The odd thing—at least to myself—was that I didn't hold others to the exacting standards. I often made excuses for them or reminded myself, "She did the best she could."

Trust

(This post comes from a reader named Roger.)

Trust has always been a huge issue for me. My father was very strict, very harsh at times, and I would become self-protective. Then at night he would sneak into my room and be so touching and caressing. I opened up and welcomed his advances like the starving child I was, only to find him distant and angry again the next day.

It became such a part of my life not to trust that I didn't even notice it until others began to tell me of how they dealt with it in their lives. It was like, oh man I do that too! For instance, I would walk into any room and gravitate immediately toward the corner or seat facing the door, back to the wall. Until a friend spoke about his realizing why he was doing it, I was totally unconscious of it myself.

Or the matter of personal space--being stopped in a hallway to chat and putting my back to the wall. And a thousand other odd things like assuming when someone said they wanted to speak to me it meant something bad. Assuming all compliments were preemptive for someone wanting something.

At the same time, being so gullible that when a compliment seemed to be sincere, I would fall for some kind of rip-off scheme because I desperately wanted to believe this person liked me. I know that sounds paradoxical but there was always this waiting for the other shoe to drop and yet wanting desperately to believe this time it would be something different.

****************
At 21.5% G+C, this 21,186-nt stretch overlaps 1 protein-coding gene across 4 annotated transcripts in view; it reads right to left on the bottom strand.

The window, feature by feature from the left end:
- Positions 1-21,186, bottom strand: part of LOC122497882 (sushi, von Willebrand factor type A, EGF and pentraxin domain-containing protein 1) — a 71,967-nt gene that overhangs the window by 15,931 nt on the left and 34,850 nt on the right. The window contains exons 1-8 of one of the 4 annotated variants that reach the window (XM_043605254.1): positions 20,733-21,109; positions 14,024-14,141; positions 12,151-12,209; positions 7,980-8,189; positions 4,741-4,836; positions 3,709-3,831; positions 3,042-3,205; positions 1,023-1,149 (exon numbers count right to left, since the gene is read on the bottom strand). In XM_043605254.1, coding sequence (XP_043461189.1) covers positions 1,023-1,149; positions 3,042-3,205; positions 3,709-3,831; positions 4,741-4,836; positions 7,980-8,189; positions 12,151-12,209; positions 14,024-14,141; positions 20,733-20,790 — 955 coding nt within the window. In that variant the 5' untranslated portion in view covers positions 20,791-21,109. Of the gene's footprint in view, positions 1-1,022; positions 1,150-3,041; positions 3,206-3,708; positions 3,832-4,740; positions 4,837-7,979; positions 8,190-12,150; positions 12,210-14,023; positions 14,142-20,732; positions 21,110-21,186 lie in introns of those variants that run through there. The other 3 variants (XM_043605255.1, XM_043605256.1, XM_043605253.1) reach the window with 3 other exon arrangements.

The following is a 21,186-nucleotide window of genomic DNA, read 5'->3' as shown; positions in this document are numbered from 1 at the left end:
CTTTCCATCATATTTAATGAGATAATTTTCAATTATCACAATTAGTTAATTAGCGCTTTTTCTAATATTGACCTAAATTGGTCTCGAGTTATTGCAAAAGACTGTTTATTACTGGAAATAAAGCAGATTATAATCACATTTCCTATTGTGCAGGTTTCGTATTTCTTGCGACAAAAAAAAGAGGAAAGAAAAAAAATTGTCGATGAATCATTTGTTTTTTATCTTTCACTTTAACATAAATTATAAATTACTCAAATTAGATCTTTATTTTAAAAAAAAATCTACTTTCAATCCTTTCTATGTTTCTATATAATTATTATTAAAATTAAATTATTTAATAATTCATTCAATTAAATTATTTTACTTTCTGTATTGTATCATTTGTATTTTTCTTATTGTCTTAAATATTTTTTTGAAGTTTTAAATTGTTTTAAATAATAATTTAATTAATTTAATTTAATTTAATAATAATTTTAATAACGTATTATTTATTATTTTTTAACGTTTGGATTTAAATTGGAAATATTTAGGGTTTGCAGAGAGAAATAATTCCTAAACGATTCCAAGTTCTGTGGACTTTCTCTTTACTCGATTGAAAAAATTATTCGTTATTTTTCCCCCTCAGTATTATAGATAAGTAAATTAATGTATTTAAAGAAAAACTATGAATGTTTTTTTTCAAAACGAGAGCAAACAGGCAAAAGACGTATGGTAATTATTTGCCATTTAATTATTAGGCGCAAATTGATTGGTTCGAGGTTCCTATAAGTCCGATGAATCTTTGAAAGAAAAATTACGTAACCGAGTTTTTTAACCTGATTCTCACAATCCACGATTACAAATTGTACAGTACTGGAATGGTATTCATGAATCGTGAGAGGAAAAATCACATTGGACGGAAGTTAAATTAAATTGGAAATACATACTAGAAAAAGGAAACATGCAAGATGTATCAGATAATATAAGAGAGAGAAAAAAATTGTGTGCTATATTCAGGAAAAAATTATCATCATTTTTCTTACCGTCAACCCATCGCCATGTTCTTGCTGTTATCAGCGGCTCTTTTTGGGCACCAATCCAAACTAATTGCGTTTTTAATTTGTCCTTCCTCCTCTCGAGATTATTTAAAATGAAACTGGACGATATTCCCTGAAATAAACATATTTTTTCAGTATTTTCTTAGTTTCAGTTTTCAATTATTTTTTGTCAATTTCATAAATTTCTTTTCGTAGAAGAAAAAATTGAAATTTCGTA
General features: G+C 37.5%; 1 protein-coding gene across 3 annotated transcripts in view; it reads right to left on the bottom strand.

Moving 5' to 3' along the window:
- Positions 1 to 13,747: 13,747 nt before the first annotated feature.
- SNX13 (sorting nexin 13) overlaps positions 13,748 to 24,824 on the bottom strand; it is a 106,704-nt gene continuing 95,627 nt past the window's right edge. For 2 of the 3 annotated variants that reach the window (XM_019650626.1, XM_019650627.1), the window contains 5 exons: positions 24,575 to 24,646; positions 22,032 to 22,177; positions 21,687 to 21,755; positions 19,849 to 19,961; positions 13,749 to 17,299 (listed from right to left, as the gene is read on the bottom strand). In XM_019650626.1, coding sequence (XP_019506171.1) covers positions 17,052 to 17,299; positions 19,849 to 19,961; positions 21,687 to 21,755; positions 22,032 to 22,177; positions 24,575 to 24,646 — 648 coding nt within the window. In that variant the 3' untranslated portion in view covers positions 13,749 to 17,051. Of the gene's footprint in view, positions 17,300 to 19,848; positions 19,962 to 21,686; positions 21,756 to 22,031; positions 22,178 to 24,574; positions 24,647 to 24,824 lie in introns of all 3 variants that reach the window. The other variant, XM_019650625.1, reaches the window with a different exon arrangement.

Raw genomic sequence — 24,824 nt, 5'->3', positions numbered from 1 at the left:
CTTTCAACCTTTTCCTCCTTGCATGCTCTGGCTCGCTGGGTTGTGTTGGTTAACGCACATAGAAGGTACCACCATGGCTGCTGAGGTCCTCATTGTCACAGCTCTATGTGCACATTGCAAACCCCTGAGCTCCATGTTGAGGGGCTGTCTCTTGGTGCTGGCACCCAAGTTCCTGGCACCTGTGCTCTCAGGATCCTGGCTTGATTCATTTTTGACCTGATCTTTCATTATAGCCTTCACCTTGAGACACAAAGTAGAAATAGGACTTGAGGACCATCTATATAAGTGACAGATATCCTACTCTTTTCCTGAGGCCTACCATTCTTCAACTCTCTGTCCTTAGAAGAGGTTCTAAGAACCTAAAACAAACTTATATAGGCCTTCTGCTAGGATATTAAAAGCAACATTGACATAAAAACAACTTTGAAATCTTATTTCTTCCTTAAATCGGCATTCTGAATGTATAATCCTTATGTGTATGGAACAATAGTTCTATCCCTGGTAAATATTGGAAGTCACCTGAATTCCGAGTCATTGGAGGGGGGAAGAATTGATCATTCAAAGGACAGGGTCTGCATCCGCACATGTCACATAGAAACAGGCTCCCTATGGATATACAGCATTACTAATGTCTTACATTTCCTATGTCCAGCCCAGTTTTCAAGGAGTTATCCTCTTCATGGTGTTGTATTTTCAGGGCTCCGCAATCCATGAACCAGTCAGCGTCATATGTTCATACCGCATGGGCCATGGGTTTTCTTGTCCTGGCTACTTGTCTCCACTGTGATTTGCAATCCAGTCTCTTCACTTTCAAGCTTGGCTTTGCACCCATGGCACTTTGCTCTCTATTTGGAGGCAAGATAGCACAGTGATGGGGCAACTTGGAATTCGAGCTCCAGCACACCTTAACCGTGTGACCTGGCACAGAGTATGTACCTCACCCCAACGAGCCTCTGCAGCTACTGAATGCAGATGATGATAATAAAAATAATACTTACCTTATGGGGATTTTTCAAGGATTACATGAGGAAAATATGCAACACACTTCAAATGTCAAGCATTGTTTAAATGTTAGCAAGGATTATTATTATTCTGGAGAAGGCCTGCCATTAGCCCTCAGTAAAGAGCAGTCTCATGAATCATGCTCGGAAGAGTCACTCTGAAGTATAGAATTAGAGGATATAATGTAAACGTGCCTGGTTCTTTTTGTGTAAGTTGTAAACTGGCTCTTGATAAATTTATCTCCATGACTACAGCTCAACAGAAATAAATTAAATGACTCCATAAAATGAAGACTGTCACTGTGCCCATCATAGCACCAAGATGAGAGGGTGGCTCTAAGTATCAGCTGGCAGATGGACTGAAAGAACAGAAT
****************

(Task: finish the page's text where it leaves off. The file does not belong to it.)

I was so untrusting, yet desperately wanting to trust, needing to believe I was worthy of another’s kindness and becoming an easy mark. I suspended rational thought because of that need and fear of trusting. That was an area of my life that was invisible to me until I talked with other survivors. Our stories are different, but our wounds are familiar.

Sometimes when reading others’ stories I can’t help but wonder what other areas of my life, personality, behavior, and character are the real me or which came as the results of my abuser.

The healing must still continue.

Who Am I?

(This is a guest post from a reader named Roger.)

The assaults I suffered in childhood and as an adult left me confused as to who I was. I read a lot of science fiction in middle school and high school and thought I would like to be a physicist and study the nature of our universe. I was fascinated by science and I wanted to be part of that.

But that wasn’t to be. After high school, Dad insisted I go to Bible college, probably hoping God could undo the mess my father’s incest had made of my life. But I was a lost soul at that point. No vision. No more dream and emotionally too messed up to focus on any goal. I settled to just go from one day to the next, trying to keep it together so no one would see how totally messed up my thinking and attitudes were.

I became a social chameleon. I became whomever I was with. I desperately wanted to fit in somewhere, but deep down knew I couldn’t. So I faked it, and in doing that I lost whatever sense of who I was.

I lived that way for decades, and it wasn’t until I came back to my faith in God that I began to heal. God has helped me see that regardless of what happened to me, I’m still His creation. God can’t undo all that has happened, but He can make something beautiful out of it if I allow Him and give up trying to change myself into something I’m not.